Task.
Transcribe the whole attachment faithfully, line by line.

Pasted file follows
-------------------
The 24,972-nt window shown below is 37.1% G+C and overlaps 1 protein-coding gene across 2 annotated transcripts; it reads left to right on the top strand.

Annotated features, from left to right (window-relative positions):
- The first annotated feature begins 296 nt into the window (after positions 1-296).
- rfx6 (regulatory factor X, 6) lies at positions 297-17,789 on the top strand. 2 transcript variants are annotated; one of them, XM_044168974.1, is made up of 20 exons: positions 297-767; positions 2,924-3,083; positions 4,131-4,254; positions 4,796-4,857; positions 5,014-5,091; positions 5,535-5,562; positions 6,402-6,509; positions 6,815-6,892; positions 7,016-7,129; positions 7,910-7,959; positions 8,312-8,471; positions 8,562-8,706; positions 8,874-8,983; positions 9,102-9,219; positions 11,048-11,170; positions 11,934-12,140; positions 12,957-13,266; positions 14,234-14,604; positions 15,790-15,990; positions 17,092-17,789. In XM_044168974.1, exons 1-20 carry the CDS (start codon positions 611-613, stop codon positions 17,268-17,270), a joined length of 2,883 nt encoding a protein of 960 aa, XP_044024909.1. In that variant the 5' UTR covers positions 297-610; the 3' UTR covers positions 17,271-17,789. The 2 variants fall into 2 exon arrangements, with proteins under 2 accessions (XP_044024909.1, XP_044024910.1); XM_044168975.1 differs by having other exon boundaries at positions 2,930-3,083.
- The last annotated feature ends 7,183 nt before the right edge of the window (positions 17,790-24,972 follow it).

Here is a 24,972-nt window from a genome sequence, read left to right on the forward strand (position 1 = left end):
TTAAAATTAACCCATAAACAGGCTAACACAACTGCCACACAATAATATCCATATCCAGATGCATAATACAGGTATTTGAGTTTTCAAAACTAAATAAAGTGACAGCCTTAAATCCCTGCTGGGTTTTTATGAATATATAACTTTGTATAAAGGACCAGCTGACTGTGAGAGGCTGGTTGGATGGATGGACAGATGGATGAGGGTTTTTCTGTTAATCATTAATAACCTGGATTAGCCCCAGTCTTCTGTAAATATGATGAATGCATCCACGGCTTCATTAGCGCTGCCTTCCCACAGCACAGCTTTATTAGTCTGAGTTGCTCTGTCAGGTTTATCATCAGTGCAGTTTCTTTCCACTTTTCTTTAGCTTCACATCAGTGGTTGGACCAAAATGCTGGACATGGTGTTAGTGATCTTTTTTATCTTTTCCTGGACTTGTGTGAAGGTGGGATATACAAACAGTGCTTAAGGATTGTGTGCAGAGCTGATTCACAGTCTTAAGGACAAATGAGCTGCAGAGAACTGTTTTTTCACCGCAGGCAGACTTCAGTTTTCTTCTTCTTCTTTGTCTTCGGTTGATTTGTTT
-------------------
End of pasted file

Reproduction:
The 24,972-nt window shown below is 37.1% G+C and overlaps 1 protein-coding gene across 2 annotated transcripts; it reads left to right on the top strand.

Annotated features, from left to right (window-relative positions):
- The first annotated feature begins 296 nt into the window (after positions 1-296).
- rfx6 (regulatory factor X, 6) lies at positions 297-17,789 on the top strand. 2 transcript variants are annotated; one of them, XM_044168974.1, is made up of 20 exons: positions 297-767; positions 2,924-3,083; positions 4,131-4,254; positions 4,796-4,857; positions 5,014-5,091; positions 5,535-5,562; positions 6,402-6,509; positions 6,815-6,892; positions 7,016-7,129; positions 7,910-7,959; positions 8,312-8,471; positions 8,562-8,706; positions 8,874-8,983; positions 9,102-9,219; positions 11,048-11,170; positions 11,934-12,140; positions 12,957-13,266; positions 14,234-14,604; positions 15,790-15,990; positions 17,092-17,789. In XM_044168974.1, exons 1-20 carry the CDS (start codon positions 611-613, stop codon positions 17,268-17,270), a joined length of 2,883 nt encoding a protein of 960 aa, XP_044024909.1. In that variant the 5' UTR covers positions 297-610; the 3' UTR covers positions 17,271-17,789. The 2 variants fall into 2 exon arrangements, with proteins under 2 accessions (XP_044024909.1, XP_044024910.1); XM_044168975.1 differs by having other exon boundaries at positions 2,930-3,083.
- The last annotated feature ends 7,183 nt before the right edge of the window (positions 17,790-24,972 follow it).

Here is a 24,972-nt window from a genome sequence, read left to right on the forward strand (position 1 = left end):
TTAAAATTAACCCATAAACAGGCTAACACAACTGCCACACAATAATATCCATATCCAGATGCATAATACAGGTATTTGAGTTTTCAAAACTAAATAAAGTGACAGCCTTAAATCCCTGCTGGGTTTTTATGAATATATAACTTTGTATAAAGGACCAGCTGACTGTGAGAGGCTGGTTGGATGGATGGACAGATGGATGAGGGTTTTTCTGTTAATCATTAATAACCTGGATTAGCCCCAGTCTTCTGTAAATATGATGAATGCATCCACGGCTTCATTAGCGCTGCCTTCCCACAGCACAGCTTTATTAGTCTGAGTTGCTCTGTCAGGTTTATCATCAGTGCAGTTTCTTTCCACTTTTCTTTAGCTTCACATCAGTGGTTGGACCAAAATGCTGGACATGGTGTTAGTGATCTTTTTTATCTTTTCCTGGACTTGTGTGAAGGTGGGATATACAAACAGTGCTTAAGGATTGTGTGCAGAGCTGATTCACAGTCTTAAGGACAAATGAGCTGCAGAGAACTGTTTTTTCACCGCAGGCAGACTTCAGTTTTCTTCTTCTTCTTTGTCTTCGGTTGATTTGTTT